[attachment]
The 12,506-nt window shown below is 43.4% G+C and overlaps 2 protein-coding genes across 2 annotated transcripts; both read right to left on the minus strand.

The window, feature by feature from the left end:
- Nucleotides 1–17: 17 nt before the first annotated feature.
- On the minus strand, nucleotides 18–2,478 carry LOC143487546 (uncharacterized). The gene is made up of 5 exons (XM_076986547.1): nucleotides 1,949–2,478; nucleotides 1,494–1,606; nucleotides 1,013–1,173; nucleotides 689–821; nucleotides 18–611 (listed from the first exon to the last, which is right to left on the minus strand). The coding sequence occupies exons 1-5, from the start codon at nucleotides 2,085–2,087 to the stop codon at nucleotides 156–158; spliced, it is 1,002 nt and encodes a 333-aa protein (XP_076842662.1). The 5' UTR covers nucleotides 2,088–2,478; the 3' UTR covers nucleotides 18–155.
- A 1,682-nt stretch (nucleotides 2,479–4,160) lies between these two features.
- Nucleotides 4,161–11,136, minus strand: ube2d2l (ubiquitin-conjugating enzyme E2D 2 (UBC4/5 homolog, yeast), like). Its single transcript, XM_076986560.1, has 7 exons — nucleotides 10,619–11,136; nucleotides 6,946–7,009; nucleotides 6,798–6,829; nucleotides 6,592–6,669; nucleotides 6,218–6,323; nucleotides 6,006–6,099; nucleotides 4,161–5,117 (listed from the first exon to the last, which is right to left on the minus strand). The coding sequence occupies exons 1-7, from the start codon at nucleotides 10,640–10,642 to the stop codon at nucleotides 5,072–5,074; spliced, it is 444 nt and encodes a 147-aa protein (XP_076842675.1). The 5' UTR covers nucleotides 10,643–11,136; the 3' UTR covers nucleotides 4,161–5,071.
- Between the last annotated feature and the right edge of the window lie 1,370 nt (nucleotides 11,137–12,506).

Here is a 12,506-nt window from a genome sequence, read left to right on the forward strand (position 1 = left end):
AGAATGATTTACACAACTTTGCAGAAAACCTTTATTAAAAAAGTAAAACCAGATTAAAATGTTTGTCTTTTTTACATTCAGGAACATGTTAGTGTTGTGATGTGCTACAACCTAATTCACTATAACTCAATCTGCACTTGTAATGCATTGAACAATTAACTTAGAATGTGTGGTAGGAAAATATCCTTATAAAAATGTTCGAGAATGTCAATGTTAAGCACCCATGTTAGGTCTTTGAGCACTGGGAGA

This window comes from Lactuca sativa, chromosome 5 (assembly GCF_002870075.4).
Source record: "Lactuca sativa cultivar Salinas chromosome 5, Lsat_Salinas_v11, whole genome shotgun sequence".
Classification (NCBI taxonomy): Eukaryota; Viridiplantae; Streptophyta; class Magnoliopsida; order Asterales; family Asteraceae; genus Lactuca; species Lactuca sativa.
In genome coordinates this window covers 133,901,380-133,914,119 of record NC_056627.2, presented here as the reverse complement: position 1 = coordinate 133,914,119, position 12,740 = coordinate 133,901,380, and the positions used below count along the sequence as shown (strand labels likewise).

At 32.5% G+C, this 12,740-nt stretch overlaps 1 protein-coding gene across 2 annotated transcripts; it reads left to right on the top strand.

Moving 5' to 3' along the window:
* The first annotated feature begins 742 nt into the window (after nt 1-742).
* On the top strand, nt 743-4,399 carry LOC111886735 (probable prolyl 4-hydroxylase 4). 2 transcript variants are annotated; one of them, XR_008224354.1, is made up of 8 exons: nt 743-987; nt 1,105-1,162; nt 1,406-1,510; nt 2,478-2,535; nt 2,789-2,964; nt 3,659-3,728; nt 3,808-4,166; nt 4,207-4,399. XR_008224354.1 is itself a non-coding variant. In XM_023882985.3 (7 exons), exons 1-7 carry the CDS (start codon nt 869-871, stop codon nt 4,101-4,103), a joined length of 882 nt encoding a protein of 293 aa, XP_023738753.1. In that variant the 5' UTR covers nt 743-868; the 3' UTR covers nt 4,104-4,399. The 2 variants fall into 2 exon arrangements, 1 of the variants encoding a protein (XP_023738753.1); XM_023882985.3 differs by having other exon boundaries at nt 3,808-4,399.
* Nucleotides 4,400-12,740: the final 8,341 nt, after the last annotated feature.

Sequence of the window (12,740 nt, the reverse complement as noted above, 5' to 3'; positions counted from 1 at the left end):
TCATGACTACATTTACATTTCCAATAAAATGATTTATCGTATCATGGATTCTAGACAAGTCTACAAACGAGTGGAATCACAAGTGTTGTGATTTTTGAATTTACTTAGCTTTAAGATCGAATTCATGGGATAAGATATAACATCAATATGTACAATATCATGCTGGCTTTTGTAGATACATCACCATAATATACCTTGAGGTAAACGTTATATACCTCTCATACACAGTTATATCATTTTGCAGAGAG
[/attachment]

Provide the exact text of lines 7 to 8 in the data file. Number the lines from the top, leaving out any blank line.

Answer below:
- Between the last annotated feature and the right edge of the window lie 1,370 nt (nucleotides 11,137–12,506).

Here is a 12,506-nt window from a genome sequence, read left to right on the forward strand (position 1 = left end):